Teri Garr is known for her acting roles in "Tootsie" and "Friends," but one man in Hollywood will probably remember her best for the way she wields a hammer.
"My phone rings at 4:30 in the morning," says Garr, "and this woman says 'Is this Teri Garr? Because I've been sleeping with your boyfriend since August.''"
The caller had decided to spill the beans after catching the guy in bed with yet another woman.
"I went into the closet to get some of his stuff because he'd practically been living with me," says Garr. "I threw it all in a box -- I even had his baby pictures. And then for some reason I saw a hammer and I threw that in the box, too."
Enraged, Garr says she drove to her boyfriend's house in 1990 and did what many a scorned woman has only dreamed of: She smashed all his windows.
Vengeance can be appealing when a relationship ends badly. But should you indulge?
Revenge fantasies are normal, says Jeffrey Kaye, a San Francisco psychologist who specializes in couples counseling. "There is a certain element of wanting to set things right according to some universal truth -- an eye for an eye, a tooth for a tooth. But when revenge is acted out on the other person and not just fantasized about, it can be quite destructive and self-defeating."
Writer Anna Holmes encountered her share of vengeful stories while editing "Hell Hath No Fury," an anthology of women's breakup letters, but she's glad she never acted on her own payback fantasies. She recently saw fliers in Brooklyn, New York, bearing pictures of a woman's ex scrawled with "I have herpes."
"I don't think there's anything dignified about behavior like that. And you can't take back that kind of thing," Holmes says.
Some, however, find it empowering: When Mylissa, 30, of Reno, Nevada, learned that her boyfriend had been unfaithful, she rigged his phone so calls would forward to a gay-sex hotline. She cut out the pockets of his pants. Then she sneaked into his house on a hot night, turned his radiator all the way up and super-glued the switch.
"It's OK to break up. But it's not OK to string someone along and lie," said Mylissa. "I think my ex knew he deserved everything I did to him," she argued.
Men have taken their share of revenge. In 2005, a British man hung a sign over a highway telling his wife he wanted a divorce. In 2006, Nicholas Bartha, a New York City doctor, blew up his townhouse to avoid giving it to his ex after he was ordered to pay her several million dollars in their divorce case. He died from injuries caused by the blast.
But as the saying goes, "Hell hath no fury like a woman scorned."
"Women aren't afraid to go for the jugular," says Christine Gallagher, founder of RevengeLady.com and author of "The Woman's Book of Revenge: Tips on Getting Even When 'Mr. Right' Turns Out to Be All Wrong."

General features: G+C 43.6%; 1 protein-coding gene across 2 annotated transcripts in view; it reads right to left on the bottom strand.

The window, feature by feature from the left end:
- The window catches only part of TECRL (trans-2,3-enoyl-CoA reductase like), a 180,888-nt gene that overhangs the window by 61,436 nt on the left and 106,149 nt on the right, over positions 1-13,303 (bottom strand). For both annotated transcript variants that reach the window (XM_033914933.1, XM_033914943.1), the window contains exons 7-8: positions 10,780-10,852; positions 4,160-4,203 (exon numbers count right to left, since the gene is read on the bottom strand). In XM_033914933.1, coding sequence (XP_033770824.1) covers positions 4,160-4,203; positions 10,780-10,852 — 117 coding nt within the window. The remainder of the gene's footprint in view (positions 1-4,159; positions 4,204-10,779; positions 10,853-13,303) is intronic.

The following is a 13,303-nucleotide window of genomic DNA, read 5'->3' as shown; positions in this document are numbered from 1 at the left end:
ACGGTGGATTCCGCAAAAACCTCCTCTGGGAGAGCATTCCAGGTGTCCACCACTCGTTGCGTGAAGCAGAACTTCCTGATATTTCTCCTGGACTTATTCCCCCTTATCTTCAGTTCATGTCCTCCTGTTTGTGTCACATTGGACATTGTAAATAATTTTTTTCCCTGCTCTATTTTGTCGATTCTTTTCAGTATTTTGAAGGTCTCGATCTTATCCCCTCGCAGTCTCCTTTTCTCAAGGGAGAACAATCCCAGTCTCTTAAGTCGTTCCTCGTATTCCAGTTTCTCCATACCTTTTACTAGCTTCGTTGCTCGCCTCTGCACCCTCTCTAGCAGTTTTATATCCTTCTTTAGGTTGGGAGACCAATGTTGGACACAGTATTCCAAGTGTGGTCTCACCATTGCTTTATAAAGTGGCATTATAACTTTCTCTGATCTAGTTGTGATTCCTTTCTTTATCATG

The book, a compilation of vengeful acts carried out by women against the men who wronged them, also includes a "Rules of Revenge" code of ethics that says the punishment should fit the crime -- and that you should never break the law.
Gallagher, who says she thinks women find revenge empowering because "they no longer feel like a foolish victim," carried out her own vengeful deed: She unscrewed the door of her cheating ex's Audi, inserted a marble in the frame, then screwed it back together. It took mechanics months to find the cause of the rattling. At last they pulled out the marble and a note: "You finally found it, you f****r."
Raoul Felder, a New York City divorce lawyer, has seen it all, from people ripping up closets of designer clothes to microwaving their spouse's pets to committing murder.
"Wanting to strike back is part of the human condition for a real or perceived wrong," he says. "But once you are possessed with these emotions, just get rid of them as quickly possible."
Whatever you do, be careful not to cross the line into illegal behavior. Leon Borstein, who does matrimonial litigation in Manhattan, says many forms of revenge could be considered criminal.
"I've heard of women cutting up men's suits and ties. That's illegal," he says. "In theory, you could go to jail, but I've never heard of anyone actually being prosecuted for that."
In divorce, vengeance often takes the form of acrimonious litigation, he says. "If one person has more money than the other, then pressing claims to the utmost is a form of revenge. It doesn't have to do with the merits of the case itself. If the difference between you and your spouse is only $5,000 or $10,000 but you're willing to spend $50,000 in legal fees in order to get that difference in money -- that's a common form of revenge," and while spiteful, it's legal, he says.
On the other hand, he says, "if you break into someone's house or car, that's breaking and entering, which is a violation of criminal law."
The law came into play when Terri Garr was in the middle of her rampage inside the house: Her terrified ex dialed the cops.
"But the policeman arrives and says, 'Oh! Ms. Garr! Are you OK?' the actress said, 'Now I am.' And I left," she says, adding that no charges were pressed. The police officer "thought I was the victim," says Garr. "And really, I was."